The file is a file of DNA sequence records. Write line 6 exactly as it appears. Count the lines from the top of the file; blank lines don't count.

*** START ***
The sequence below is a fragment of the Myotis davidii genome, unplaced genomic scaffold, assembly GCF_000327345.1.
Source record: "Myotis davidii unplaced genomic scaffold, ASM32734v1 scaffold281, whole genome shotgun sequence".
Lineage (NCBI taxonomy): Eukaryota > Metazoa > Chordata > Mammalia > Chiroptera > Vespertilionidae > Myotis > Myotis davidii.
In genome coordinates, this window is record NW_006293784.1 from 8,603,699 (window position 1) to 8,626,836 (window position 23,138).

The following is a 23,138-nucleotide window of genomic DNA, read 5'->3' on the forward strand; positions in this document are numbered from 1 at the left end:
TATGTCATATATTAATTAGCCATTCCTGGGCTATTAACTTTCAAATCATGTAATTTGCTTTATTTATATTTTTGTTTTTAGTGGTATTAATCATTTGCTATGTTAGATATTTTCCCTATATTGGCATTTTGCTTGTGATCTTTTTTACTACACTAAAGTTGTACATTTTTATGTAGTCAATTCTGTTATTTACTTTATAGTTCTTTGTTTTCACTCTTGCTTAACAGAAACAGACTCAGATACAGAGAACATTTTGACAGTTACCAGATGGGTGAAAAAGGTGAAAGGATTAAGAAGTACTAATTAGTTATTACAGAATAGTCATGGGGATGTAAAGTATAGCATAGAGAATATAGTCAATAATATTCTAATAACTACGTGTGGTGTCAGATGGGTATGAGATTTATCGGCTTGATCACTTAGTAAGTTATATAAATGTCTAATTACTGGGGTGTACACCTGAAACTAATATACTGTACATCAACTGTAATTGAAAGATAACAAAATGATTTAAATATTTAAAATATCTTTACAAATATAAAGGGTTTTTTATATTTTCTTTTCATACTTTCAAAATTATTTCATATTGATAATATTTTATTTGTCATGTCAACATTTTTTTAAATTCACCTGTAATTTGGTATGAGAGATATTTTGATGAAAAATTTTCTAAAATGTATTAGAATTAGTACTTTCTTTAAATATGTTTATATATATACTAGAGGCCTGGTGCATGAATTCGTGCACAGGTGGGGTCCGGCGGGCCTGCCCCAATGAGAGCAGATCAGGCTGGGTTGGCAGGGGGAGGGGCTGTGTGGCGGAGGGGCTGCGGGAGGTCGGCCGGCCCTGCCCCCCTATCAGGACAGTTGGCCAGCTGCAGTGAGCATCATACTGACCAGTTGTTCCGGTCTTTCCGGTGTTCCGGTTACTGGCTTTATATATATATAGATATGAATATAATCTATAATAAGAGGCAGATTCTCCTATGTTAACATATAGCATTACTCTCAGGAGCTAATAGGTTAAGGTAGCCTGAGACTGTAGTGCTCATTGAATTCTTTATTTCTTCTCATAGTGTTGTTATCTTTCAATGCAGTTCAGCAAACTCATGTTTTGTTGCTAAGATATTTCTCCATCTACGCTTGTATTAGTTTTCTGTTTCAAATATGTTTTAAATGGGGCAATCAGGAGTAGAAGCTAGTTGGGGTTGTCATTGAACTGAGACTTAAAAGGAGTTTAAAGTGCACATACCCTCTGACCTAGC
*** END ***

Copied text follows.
TATGTCATATATTAATTAGCCATTCCTGGGCTATTAACTTTCAAATCATGTAATTTGCTTTATTTATATTTTTGTTTTTAGTGGTATTAATCATTTGCTATGTTAGATATTTTCCCTATATTGGCATTTTGCTTGTGATCTTTTTTACTACACTAAAGTTGTACATTTTTATGTAGTCAATTCTGTTATTTACTTTATAGTTCTTTGTTTTCACTCTTGCTTAACAGAAACAGACTCAGATACAGAGAACATTTTGACAGTTACCAGATGGGTGAAAAAGGTGAAAGGATTAAGAAGTACTAATTAGTTATTACAGAATAGTCATGGGGATGTAAAGTATAGCATAGAGAATATAGTCAATAATATTCTAATAACTACGTGTGGTGTCAGATGGGTATGAGATTTATCGGCTTGATCACTTAGTAAGTTATATAAATGTCTAATTACTGGGGTGTACACCTGAAACTAATATACTGTACATCAACTGTAATTGAAAGATAACAAAATGATTTAAATATTTAAAATATCTTTACAAATATAAAGGGTTTTTTATATTTTCTTTTCATACTTTCAAAATTATTTCATATTGATAATATTTTATTTGTCATGTCAACATTTTTTTAAATTCACCTGTAATTTGGTATGAGAGATATTTTGATGAAAAATTTTCTAAAATGTATTAGAATTAGTACTTTCTTTAAATATGTTTATATATATACTAGAGGCCTGGTGCATGAATTCGTGCACAGGTGGGGTCCGGCGGGCCTGCCCCAATGAGAGCAGATCAGGCTGGGTTGGCAGGGGGAGGGGCTGTGTGGCGGAGGGGCTGCGGGAGGTCGGCCGGCCCTGCCCCCCTATCAGGACAGTTGGCCAGCTGCAGTGAGCATCATACTGACCAGTTGTTCCGGTCTTTCCGGTGTTCCGGTTACTGGCTTTATATATATATAGATATGAATATAATCTATAATAAGAGGCAGATTCTCCTATGTTAACATATAGCATTACTCTCAGGAGCTAATAGGTTAAGGTAGCCTGAGACTGTAGTGCTCATTGAATTCTTTATTTCTTCTCATAGTGTTGTTATCTTTCAATGCAGTTCAGCAAACTCATGTTTTGTTGCTAAGATATTTCTCCATCTACGCTTGTATTAGTTTTCTGTTTCAAATATGTTTTAAATGGGGCAATCAGGAGTAGAAGCTAGTTGGGGTTGTCATTGAACTGAGACTTAAAAGGAGTTTAAAGTGCACATACCCTCTGACCTAGC